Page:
The news of a political shift in Taiwan following Saturday’s election (January 16) has provoked mixed reactions in the capital. New president Tsai
The news of a political shift in Taiwan following Saturday’s election (January 16) has provoked mixed reactions in the capital.
New president Tsai Ing-wen has refused to advocate the idea that her nation and China form one country, which will eventually be unified.
Beijing made the notion of “one China” its criterion for negotiations with the outgoing government which have resulted in a series of trade, exchanges and transport agreements.
Taiwanese citizen Tao Jian-hua was worried about the implications of an official declaration of independence.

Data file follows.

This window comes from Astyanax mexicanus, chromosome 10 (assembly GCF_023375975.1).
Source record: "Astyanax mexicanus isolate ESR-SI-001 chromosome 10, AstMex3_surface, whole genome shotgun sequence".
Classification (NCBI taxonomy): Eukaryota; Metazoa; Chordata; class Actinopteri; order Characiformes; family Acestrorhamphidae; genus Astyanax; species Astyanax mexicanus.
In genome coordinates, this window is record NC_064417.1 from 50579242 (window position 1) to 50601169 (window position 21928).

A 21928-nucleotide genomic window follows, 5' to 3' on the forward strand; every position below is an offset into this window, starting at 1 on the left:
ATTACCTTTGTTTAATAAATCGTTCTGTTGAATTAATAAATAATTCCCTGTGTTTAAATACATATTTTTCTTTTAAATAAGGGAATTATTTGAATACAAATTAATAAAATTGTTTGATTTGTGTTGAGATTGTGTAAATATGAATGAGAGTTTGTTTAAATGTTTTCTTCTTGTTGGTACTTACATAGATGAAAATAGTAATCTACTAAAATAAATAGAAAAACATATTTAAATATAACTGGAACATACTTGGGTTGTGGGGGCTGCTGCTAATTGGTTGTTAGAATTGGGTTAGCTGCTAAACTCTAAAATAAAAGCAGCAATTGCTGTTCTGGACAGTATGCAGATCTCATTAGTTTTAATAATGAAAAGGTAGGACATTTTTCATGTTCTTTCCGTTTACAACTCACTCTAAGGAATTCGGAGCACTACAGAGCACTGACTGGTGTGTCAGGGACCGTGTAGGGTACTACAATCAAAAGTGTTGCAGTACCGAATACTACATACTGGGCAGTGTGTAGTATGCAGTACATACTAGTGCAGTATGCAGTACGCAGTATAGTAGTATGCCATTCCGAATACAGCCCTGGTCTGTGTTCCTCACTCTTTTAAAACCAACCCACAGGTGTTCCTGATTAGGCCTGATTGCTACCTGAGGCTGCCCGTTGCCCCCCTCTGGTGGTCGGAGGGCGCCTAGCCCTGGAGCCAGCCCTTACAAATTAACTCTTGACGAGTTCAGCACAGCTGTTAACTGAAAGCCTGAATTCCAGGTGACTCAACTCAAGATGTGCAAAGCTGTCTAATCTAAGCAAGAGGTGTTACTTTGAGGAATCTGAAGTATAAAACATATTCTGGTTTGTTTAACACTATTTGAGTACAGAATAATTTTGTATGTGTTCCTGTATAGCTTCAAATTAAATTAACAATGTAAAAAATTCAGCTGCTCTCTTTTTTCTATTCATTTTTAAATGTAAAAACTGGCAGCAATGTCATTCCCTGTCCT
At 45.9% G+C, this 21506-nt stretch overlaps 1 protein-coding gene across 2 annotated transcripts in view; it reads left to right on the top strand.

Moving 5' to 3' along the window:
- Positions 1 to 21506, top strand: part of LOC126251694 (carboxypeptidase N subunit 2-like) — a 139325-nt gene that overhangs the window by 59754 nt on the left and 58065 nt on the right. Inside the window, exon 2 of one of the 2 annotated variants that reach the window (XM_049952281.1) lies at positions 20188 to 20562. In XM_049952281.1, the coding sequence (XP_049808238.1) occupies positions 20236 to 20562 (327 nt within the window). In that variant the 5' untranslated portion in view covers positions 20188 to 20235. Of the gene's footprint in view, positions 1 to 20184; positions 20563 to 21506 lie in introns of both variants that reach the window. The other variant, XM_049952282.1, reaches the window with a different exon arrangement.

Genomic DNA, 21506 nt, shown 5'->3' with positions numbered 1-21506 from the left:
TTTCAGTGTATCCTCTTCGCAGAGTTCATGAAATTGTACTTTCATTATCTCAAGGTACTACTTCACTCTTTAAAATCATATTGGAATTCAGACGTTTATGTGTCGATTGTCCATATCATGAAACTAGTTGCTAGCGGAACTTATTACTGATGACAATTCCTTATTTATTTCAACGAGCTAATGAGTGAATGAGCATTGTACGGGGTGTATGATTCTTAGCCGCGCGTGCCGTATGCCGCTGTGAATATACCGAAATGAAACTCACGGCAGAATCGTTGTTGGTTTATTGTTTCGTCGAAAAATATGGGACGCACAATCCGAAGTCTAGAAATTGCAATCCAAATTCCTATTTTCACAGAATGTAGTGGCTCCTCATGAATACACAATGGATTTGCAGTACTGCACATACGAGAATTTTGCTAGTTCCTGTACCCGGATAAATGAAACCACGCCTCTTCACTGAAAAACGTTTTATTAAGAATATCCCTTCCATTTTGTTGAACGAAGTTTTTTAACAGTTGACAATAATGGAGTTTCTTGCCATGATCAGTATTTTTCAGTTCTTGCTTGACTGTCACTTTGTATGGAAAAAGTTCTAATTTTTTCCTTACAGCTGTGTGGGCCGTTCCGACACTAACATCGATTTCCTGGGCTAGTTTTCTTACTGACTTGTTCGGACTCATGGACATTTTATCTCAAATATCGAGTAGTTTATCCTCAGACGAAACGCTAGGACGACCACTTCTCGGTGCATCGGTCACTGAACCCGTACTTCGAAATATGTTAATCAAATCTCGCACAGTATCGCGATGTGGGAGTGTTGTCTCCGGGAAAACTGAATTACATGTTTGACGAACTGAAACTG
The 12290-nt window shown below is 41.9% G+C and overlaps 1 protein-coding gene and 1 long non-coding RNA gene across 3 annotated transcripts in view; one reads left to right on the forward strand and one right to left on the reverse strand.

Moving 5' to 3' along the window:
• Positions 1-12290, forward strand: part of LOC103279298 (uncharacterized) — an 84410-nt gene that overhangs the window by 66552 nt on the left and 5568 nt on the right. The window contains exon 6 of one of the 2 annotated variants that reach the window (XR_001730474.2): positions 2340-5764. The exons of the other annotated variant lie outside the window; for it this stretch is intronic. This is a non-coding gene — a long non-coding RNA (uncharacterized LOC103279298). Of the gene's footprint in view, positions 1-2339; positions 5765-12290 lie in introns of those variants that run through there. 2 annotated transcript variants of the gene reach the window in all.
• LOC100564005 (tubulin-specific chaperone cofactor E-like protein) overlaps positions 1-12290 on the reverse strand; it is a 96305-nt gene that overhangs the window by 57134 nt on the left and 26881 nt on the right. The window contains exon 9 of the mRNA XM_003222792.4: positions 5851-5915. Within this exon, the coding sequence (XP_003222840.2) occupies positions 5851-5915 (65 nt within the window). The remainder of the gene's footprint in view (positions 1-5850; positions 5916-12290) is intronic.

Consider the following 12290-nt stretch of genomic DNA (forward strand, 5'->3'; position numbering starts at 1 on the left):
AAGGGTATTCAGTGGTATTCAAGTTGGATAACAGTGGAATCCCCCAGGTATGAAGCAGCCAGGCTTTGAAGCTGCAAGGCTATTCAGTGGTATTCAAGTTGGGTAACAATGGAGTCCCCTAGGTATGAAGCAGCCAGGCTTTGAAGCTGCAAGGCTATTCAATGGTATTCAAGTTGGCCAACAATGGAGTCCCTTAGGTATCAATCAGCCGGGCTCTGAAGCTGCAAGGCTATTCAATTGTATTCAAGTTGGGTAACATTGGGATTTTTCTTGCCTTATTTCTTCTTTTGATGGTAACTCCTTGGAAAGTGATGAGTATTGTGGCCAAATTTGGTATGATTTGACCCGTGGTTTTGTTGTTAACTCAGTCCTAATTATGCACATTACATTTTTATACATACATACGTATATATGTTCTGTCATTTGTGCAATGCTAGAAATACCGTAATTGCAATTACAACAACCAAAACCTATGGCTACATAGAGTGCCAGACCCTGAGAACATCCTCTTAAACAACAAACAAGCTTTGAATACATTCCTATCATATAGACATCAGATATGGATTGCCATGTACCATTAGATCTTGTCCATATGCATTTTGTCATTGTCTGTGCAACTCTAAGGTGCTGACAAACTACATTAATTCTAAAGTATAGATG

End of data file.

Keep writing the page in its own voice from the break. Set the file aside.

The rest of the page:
“In the next four years, we can imagine that the issue of cross-strait relations cannot be resolved. The domestic economy will continue to deteriorate, there will be no breakthrough in diplomatic difficulties. These are all problems that we are very concerned about,” he said.
Taipei resident Chou said he wanted to see changes and a prosperous future for Taiwan.
“We look forward to seeing reforms. I don’t think the president being male or female makes a difference. What matters most is that the new leader takes care of people and leads us to prosperity,” he said.